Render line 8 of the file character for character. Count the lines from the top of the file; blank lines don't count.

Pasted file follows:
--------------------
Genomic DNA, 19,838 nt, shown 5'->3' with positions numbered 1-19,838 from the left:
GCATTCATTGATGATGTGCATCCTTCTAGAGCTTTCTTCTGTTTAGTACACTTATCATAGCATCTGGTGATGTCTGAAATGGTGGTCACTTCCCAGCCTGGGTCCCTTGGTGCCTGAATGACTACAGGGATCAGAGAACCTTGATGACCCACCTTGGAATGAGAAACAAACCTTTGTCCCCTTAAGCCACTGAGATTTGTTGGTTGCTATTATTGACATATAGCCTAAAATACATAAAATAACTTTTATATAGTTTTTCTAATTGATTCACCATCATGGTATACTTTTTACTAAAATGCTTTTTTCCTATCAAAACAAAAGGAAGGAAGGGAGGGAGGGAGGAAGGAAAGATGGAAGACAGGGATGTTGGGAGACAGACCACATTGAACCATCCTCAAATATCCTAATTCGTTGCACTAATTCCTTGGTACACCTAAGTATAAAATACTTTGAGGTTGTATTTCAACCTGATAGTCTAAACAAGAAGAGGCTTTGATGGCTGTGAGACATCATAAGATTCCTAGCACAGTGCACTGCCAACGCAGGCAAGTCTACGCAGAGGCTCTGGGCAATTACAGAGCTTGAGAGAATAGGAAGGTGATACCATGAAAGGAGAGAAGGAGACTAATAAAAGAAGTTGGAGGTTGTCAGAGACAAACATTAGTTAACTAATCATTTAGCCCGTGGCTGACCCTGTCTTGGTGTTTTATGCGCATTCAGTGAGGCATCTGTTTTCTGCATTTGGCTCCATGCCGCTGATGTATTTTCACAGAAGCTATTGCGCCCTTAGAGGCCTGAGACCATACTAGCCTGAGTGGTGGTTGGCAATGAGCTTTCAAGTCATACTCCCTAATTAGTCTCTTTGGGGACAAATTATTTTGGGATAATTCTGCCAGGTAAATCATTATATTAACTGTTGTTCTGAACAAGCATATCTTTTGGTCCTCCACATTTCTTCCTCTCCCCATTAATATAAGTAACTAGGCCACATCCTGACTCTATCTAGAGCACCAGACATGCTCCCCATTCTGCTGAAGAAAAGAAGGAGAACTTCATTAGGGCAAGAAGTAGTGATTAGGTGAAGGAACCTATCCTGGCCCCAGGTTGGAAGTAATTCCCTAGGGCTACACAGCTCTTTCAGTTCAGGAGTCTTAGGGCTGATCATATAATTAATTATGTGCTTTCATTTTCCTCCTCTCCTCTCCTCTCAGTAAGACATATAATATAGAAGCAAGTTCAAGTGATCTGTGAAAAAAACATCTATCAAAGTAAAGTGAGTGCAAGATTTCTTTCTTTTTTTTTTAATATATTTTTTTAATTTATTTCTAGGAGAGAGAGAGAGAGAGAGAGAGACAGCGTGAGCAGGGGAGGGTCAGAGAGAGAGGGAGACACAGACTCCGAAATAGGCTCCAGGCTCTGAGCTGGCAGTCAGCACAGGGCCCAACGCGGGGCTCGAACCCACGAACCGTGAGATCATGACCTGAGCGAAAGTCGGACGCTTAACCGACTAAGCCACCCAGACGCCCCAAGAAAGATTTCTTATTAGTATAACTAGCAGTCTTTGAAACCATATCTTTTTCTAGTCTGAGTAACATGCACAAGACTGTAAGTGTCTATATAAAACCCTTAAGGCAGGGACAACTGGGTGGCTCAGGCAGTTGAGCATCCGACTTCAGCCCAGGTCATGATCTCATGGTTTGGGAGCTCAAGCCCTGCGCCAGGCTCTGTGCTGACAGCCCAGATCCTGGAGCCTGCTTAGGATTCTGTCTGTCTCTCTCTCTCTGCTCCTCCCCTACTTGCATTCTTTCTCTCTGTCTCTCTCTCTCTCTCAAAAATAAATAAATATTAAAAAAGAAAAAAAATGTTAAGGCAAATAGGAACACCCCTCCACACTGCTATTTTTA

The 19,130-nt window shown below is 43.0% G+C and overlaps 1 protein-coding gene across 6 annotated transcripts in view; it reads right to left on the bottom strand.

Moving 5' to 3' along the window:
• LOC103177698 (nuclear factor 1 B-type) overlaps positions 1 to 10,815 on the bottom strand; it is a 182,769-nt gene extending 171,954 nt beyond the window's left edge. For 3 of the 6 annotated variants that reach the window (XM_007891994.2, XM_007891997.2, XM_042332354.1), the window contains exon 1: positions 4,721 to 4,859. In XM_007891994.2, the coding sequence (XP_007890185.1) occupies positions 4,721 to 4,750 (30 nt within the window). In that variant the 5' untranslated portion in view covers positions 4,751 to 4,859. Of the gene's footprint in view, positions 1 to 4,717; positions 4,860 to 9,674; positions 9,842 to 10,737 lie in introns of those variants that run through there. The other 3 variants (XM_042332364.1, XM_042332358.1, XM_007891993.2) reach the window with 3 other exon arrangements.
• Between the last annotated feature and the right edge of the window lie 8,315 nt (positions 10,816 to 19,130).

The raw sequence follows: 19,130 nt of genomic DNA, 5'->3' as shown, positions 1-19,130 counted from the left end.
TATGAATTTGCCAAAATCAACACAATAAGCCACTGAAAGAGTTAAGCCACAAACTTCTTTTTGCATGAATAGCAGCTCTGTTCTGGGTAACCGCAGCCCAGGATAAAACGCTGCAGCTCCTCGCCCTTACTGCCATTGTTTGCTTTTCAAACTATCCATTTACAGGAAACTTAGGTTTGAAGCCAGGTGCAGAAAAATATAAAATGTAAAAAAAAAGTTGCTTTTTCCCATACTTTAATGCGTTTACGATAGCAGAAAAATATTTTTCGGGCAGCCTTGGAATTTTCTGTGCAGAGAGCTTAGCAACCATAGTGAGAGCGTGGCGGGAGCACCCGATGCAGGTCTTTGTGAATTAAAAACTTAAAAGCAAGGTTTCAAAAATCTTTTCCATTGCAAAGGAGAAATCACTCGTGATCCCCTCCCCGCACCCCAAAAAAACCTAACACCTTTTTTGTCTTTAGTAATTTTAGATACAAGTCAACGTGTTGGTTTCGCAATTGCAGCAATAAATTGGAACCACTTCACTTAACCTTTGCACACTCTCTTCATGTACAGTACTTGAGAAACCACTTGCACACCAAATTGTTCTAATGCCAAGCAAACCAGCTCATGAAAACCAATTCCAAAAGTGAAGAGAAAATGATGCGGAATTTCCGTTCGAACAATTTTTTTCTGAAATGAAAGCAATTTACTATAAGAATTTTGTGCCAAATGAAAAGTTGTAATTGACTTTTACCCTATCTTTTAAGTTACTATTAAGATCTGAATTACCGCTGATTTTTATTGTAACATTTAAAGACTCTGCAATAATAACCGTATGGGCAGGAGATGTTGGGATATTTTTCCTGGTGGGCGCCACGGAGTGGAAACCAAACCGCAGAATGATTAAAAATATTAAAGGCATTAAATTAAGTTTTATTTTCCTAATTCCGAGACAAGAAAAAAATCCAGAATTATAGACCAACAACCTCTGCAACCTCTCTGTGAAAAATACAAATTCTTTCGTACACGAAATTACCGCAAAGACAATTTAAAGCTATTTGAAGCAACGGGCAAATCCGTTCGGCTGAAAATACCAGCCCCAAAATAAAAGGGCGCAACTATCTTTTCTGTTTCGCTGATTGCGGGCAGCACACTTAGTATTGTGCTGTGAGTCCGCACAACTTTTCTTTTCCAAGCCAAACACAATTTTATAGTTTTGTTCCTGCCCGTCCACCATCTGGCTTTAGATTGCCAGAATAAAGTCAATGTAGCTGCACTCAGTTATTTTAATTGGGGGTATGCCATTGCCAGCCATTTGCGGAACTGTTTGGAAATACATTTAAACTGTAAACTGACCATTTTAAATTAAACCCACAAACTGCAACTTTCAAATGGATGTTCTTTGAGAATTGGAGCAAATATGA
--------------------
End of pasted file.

TATGAATTTGCCAAAATCAACACAATAAGCCACTGAAAGAGTTAAGCCACAAACTTCTTTTTGCATGAATAGCAGCTCTGTTCTGGGTAACCGCAGCCCAGGATAAAACGCTGCAGCTCCTCGCCCTTACTGCCATTGTTTGCTTTTCAAACTATCCATTTACAGGAAACTTAGGTTTGAAGCCAGGTGCAGAAAAATATAAAATGTAAAAAAAAAGTTGCTTTTTCCCATACTTTAATGCGTTTACGATAGCAGAAAAATATTTTTCGGGCAGCCTTGGAATTTTCTGTGCAGAGAGCTTAGCAACCATAGTGAGAGCGTGGCGGGAGCACCCGATGCAGGTCTTTGTGAATTAAAAACTTAAAAGCAAGGTTTCAAAAATCTTTTCCATTGCAAAGGAGAAATCACTCGTGATCCCCTCCCCGCACCCCAAAAAAACCTAACACCTTTTTTGTCTTTAGTAATTTTAGATACAAGTCAACGTGTTGGTTTCGCAATTGCAGCAATAAATTGGAACCACTTCACTTAACCTTTGCACACTCTCTTCATGTACAGTACTTGAGAAACCACTTGCACACCAAATTGTTCTAATGCCAAGCAAACCAGCTCATGAAAACCAATTCCAAAAGTGAAGAGAAAATGATGCGGAATTTCCGTTCGAACAATTTTTTTCTGAAATGAAAGCAATTTACTATAAGAATTTTGTGCCAAATGAAAAGTTGTAATTGACTTTTACCCTATCTTTTAAGTTACTATTAAGATCTGAATTACCGCTGATTTTTATTGTAACATTTAAAGACTCTGCAATAATAACCGTATGGGCAGGAGATGTTGGGATATTTTTCCTGGTGGGCGCCACGGAGTGGAAACCAAACCGCAGAATGATTAAAAATATTAAAGGCATTAAATTAAGTTTTATTTTCCTAATTCCGAGACAAGAAAAAAATCCAGAATTATAGACCAACAACCTCTGCAACCTCTCTGTGAAAAATACAAATTCTTTCGTACACGAAATTACCGCAAAGACAATTTAAAGCTATTTGAAGCAACGGGCAAATCCGTTCGGCTGAAAATACCAGCCCCAAAATAAAAGGGCGCAACTATCTTTTCTGTTTCGCTGATTGCGGGCAGCACACTTAGTATTGTGCTGTGAGTCCGCACAACTTTTCTTTTCCAAGCCAAACACAATTTTATAGTTTTGTTCCTGCCCGTCCACCATCTGGCTTTAGATTGCCAGAATAAAGTCAATGTAGCTGCACTCAGTTATTTTAATTGGGGGTATGCCATTGCCAGCCATTTGCGGAACTGTTTGGAAATACATTTAAACTGTAAACTGACCATTTTAAATTAAACCCACAAACTGCAACTTTCAAATGGATGTTCTTTGAGAATTGGAGCAAATATGA